“What’s the point, if you won’t be believed?” actress Amber Tamblyn wrote in an op-ed published in the New York Times on Saturday. In it, she talks about the sexism she’s faced as a young woman in Hollywood, which (not surprisingly) is mirroring the sexism any girl or woman is faced with in any part of society — yes, even still, in 2017. After all, what comes out of Hollywood is mostly a reflection of what comes out of the world at the moment, and, as is being made more than visible by Tamblyn, we sadly still live in a man’s world: where men will tell a woman, no matter how accurate (and, in many cases, proof-stacked) her truth, accusation, or court case is, that “there are always two sides to every story.”
By recounting her own experiences, Tamblyn makes it clear that while men will always get the benefit of the doubt, women will be left with an over-pouring stockpot of insecurity, shame, and even disbelief in their own truths and memories.
Tamblyn recounts a recent Twitter debate she engaged in with the actor James Woods. Woods was criticizing Armie Hammer’s upcoming movie, Call Me By Your Name, which depicts a story of a 24-year old in a relationship with a 17-year-old. Hammer called out Woods’ criticism and pointed to the double-standard of it — Woods himself is known for dating women who are significantly younger than he is. When this happened, Tamblyn tweeted that she remembered Woods trying to pick herself and a friend up from an LA diner when she was 16, and when she had reminded him of her age, he had told her that “it was even better.” Woods was 52 at the time. Shortly after Tamblyn tweeted this, Woods tweeted back, saying, “the first is illegal. The second is a lie.”
Amber Tamblyn is far from the first woman with a story like this, she won’t be the last. Her op-ed is incredibly important as it brings attention and gives a voice to so many of us who have been similarly shut down, silenced and disbelieved by the men and the system we tell them to. Something that, when it keeps reoccurring (which it almost always does) eventually makes us all start to disbelieve in ourselves, too. Because, as Tamblyn so eloquently states, what is the point if you won’t be believed? Well, there might not be one. But the more we are, the louder we become, the harder it will be to shut us up and tell us we are wrong. A sexist and misogynist world might be able to silence one of us, but it won’t be able to silence us all.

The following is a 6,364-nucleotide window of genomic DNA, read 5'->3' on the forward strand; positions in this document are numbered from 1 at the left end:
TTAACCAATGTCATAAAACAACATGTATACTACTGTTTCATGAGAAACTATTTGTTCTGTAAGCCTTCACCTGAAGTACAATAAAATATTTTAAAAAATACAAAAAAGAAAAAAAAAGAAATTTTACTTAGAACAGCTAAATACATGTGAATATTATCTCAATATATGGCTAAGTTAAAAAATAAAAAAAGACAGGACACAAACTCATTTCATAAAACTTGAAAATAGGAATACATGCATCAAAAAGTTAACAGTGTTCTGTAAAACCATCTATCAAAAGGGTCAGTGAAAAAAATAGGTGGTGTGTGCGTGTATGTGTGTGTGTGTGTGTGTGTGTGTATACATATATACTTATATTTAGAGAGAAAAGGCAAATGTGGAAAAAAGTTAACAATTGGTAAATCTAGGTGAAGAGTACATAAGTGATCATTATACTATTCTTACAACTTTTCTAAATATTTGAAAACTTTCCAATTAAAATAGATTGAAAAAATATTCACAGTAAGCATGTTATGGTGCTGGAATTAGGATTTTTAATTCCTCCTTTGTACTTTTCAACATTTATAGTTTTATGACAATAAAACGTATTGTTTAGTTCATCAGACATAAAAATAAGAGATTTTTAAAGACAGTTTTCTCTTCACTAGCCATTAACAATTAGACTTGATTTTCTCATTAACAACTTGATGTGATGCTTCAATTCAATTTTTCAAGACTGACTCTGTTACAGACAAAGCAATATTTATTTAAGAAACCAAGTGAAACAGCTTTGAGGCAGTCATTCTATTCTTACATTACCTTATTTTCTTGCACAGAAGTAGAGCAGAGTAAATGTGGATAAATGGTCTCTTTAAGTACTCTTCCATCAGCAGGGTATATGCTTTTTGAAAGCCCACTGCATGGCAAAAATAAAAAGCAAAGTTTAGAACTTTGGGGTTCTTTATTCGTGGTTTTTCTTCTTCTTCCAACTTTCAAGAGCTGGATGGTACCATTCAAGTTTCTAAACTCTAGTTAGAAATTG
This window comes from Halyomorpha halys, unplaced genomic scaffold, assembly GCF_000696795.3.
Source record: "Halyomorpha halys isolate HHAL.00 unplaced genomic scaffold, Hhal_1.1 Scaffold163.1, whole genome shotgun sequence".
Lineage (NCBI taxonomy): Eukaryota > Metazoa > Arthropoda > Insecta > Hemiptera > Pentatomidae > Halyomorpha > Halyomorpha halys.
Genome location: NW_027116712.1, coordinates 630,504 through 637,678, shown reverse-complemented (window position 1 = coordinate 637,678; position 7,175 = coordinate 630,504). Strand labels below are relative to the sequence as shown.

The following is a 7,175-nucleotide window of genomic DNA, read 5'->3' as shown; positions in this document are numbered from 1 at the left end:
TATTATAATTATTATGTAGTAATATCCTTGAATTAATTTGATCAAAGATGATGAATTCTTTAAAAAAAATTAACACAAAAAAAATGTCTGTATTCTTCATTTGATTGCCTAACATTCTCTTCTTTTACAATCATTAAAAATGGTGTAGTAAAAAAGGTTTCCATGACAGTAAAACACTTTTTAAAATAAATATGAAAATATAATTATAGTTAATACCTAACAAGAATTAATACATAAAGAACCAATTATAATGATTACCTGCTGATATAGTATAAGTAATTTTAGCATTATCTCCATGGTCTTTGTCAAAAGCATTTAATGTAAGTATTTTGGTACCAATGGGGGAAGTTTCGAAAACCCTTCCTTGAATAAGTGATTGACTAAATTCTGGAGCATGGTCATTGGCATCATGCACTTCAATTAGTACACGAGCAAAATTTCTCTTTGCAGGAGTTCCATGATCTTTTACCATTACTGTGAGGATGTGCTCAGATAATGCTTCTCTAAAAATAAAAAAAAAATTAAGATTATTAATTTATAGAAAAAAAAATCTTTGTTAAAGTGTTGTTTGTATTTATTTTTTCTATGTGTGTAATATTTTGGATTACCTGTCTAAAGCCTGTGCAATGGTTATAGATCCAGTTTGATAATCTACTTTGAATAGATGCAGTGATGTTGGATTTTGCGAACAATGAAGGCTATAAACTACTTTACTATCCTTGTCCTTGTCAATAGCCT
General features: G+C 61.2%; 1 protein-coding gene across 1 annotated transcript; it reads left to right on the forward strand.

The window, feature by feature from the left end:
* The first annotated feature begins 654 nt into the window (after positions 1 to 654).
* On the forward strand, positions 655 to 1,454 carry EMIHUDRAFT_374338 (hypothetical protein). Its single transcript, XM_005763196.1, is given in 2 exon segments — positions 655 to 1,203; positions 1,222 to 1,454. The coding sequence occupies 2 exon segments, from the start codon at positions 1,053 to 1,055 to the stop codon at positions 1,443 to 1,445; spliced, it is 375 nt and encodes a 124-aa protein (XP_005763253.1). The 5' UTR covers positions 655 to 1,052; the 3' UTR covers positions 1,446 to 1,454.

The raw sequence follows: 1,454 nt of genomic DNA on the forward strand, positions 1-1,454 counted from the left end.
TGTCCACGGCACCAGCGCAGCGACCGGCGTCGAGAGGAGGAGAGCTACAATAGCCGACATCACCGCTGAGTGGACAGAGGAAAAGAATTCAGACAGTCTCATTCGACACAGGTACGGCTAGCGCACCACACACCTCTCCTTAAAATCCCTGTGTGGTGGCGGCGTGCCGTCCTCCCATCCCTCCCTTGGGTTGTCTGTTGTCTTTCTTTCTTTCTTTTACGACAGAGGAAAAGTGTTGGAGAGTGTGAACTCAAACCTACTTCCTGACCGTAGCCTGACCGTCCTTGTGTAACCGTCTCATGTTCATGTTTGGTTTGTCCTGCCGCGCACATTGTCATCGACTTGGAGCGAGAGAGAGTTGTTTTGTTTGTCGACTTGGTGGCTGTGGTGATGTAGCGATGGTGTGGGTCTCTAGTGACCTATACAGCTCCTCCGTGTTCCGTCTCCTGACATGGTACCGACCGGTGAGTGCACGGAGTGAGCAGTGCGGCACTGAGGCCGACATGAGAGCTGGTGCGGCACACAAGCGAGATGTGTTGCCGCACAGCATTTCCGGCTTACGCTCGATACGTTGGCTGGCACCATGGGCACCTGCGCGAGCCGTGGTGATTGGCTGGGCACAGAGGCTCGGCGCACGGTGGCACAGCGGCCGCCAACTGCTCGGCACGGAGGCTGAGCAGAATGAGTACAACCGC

I have been afraid of speaking out or asking things of men in positions of power for years. What I have experienced as an actress working in a business whose business is to objectify women is frightening. It is the deep end of a pool where I cannot swim. It is a famous man telling you that you are a liar for what you have remembered. For what you must have misremembered, unless you have proof.
The women I know, myself included, are done, though, playing the credentials game. We are learning that the more we open our mouths, the more we become a choir. And the more we are a choir, the more the tune is forced to change.
Read the full essay at the New York Times.
Top photo of Amber Tamblyn by Michael Levine for BUST.
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